In a certain home, a little boy, the only son, was ill with an incurable disease. Month after month the mother had tenderly nursed him, but as the weeks went by and he grew no better, the little fellow gradually began to understand the meaning of death and he, too, realized that soon he was to die. One day his mother had been reading the story of King Arthur and the Knights of the Round Table, and as she closed the book the boy lay silent for a moment, then asked the question that had been laying on his heart. “Mother, what is it like to die? Mother, does it hurt?” Quick tears filled her eyes. She sprang to her feet and fled to the kitchen, supposedly to go get something. She prayed on the way a silent prayer that the Lord would tell her what to say, and the Lord did tell her. Immediately she knew how to explain it to him. She said as she returned from the kitchen, “Kenneth, you will remember when you were a little boy, you would play so hard you were too tired to undress and you tumbled into your mother’s bed and fell asleep. In the morning you would wake up and much to your surprise, you would find yourself in your own bed. In the night your father would pick you up in his big strong arms and carry you to your own bedroom. Kenneth, death is like that; we just wake up one morning to find ourselves in the room where we belong because the Lord Jesus loves us.” The lad’s shining face looked up and told her there would be no more fear, only love and trust in his heart as he went to meet the Father in heaven. He never questioned again and several weeks later he fell asleep, just as she said. That is what death is like. (See Catherine Marshall, A Man Called Peter (New York: McGraw Hill, 1951), pp. 272–73.)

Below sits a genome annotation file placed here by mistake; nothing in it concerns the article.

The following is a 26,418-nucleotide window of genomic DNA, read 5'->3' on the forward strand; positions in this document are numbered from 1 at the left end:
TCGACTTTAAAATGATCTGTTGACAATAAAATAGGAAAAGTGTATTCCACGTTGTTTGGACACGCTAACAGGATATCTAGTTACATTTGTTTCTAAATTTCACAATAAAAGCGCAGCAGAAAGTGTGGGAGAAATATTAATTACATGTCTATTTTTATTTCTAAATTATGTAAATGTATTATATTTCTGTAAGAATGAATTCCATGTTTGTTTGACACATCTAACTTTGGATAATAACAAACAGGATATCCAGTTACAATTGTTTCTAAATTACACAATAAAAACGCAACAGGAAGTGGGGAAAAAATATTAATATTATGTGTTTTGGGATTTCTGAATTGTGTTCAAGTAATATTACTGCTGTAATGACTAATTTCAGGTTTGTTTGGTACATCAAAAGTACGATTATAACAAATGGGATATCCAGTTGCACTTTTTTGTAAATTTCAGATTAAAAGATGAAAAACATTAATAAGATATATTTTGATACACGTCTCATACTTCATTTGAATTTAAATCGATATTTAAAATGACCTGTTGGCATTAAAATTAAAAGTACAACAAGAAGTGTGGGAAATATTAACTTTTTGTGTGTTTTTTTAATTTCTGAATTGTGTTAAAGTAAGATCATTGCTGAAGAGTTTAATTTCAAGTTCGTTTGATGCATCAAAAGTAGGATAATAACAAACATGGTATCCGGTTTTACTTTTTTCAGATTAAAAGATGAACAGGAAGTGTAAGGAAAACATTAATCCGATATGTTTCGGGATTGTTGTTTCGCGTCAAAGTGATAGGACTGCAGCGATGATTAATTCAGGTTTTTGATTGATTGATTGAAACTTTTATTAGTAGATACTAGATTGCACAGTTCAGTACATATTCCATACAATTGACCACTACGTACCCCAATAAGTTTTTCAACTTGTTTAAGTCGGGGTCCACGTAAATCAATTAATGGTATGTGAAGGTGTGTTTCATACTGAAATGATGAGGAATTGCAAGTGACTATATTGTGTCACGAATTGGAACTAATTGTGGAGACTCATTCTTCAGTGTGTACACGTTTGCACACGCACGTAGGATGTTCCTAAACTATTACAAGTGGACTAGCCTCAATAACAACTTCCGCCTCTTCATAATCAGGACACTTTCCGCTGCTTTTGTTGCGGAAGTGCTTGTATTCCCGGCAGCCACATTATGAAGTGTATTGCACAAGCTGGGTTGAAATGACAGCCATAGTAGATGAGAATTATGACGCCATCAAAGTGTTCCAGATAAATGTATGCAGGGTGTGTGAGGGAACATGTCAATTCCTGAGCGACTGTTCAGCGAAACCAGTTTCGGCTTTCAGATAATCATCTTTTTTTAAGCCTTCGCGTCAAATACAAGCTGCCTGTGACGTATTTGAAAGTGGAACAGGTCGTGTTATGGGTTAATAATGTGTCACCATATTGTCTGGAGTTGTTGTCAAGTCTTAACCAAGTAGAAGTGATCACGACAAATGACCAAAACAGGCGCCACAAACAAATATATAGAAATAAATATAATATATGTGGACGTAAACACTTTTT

Yes, life is eternal. Death is not the end. It is most fitting at this Easter time that our thoughts be turned to that most glorious event, the resurrection of the Lord Jesus Christ.
As I have gratefully testified many times—
I know that Jesus is the Christ—the Savior and Redeemer of the world—the very Son of God. He was born the Babe of Bethlehem. He lived and ministered among men. He was crucified on Calvary. On the third day he rose again.
To the sorrowful, inquiring women at the tomb the angels proclaimed: “… Why seek ye the living among the dead? He is not here, but is risen. …” (Luke 24:5–6.) There is nothing in history to equal that dramatic announcement. “He is not here, but is risen.”